EL PASO, Texas - El Paso’s legislative attorney and lobbyists described a hostile environment during a legislative update to Mayor Dee Margo and City Council at Monday’s Special City Council meeting.
Attorney Lupe Cuellar and two lobbyists employed by the city are back in town now that the 85th Texas Legislative Regular and the Legislative Special Session have ended.
But the city’s Austin delegation reported a hostile environment due to what was described at Gov. Greg Abbott’s push for blanket preemption of cities.
Snapper Carr is a lobbyist for El Paso.
"The overall policy and debate was really one of where local authority and local control would stop and where state authority and preemption of certain policies would begin," Carr said.
The Fort-Worth Star Telegram reports the governor outlined his agenda during a question-and-answer session at a conservative forum in Corpus Christi. "Abbott said lawmakers should quit messing around with this issue-by-issue, law-by-law approach and just pass a bill that says the state will overrule local officials whenever it wants," the paper reports.
“As opposed to the state having to take multiple rifle-shot approaches at overriding local regulations, I think a board-based law by the state of Texas that says across the board, the state is going to preempt local regulations, is a superior approach,” Abbott said.
Such an approach, Abbott added, “makes it more simple, more elegant, but more importantly, provides greater advance notice to businesses and to individuals that you’re going to have the certainty to run your lives.”
Before the legislative session began, the city outlined the following seven initiatives for priority consideration.
1. Support Fort Bliss
Working in partnership with other Texas cities that are home to military installations, seek funding
for the State's Defense Economic Adjustment Assistance Grant Program to fund military value projects that strengthen Texas bases.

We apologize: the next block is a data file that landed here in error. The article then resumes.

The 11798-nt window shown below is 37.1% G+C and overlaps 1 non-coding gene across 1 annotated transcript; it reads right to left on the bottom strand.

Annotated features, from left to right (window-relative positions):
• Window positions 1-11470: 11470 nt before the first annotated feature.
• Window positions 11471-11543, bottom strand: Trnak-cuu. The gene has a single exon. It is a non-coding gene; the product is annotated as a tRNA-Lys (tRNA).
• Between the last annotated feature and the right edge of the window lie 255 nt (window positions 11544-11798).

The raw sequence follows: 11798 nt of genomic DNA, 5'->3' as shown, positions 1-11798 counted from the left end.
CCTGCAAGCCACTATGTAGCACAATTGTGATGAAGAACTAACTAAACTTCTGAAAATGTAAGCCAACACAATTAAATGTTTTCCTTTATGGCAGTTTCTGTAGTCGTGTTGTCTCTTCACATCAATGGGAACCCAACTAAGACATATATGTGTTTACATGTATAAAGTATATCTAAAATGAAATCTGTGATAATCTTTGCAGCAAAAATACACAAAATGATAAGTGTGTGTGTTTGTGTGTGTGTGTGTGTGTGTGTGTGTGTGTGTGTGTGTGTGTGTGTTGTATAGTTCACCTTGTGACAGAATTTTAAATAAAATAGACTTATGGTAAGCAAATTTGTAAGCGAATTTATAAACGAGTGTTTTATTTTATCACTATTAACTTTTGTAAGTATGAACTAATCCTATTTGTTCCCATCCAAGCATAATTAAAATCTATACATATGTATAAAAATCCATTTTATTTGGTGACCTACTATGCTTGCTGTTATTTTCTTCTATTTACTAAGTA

2. Border security funding
Seek border security funding for city-identified border projects.
Seek funding for the construction of a visitors’ center at Franklin Mountain State Park.
4. Metropolitan Planning Commission
5. Film incentives
6. ZIKA prevention
7. Economic development incentives
The El Paso delegation reported four of the seven initiatives were achieved, one partially achieved and two not achieved.
Twenty million dollars was approved the final budget for financial support for Fort Bliss. The inititial request was for $50 million.
Thirty two million dollars was approved in Border Security Funding for an Intelligent Transportation System.
City Attorney Sylvia Borunda-Firth was pleased with the update from the city's legislative delegation.
"The funding for the border infrastructure is a huge win for the city of El Paso and for the state, because of all the economic development implications and then funding for the defense community. In this community that is significant," Borunda-Firth said.
The delegation reported the Parks initiative is progressing.
A bill to change voting eligibility for the Metropolitan Planning Organization did not pass.
Bills that the city opposed that would have abolished the Film Incentive Program did not pass. But an effort to require the State Film Office to provide training did not pass.
A bill for Zika prevention passed in both the Senate and House but was vetoed by the governor.
Economic Development HB 1352 passed in the House, but was not considered by a Senate Committee due to concerns from the Governor’s Office.
The city’s legislative agenda also reported Hurricane Harvey financial relief will likely play a big role in the next legislative session.
" the funding for the border infrastructure is a huge win for the city of el paso and for the state, because of all the economic development implications and then funding for the defense community. In this community that is significant."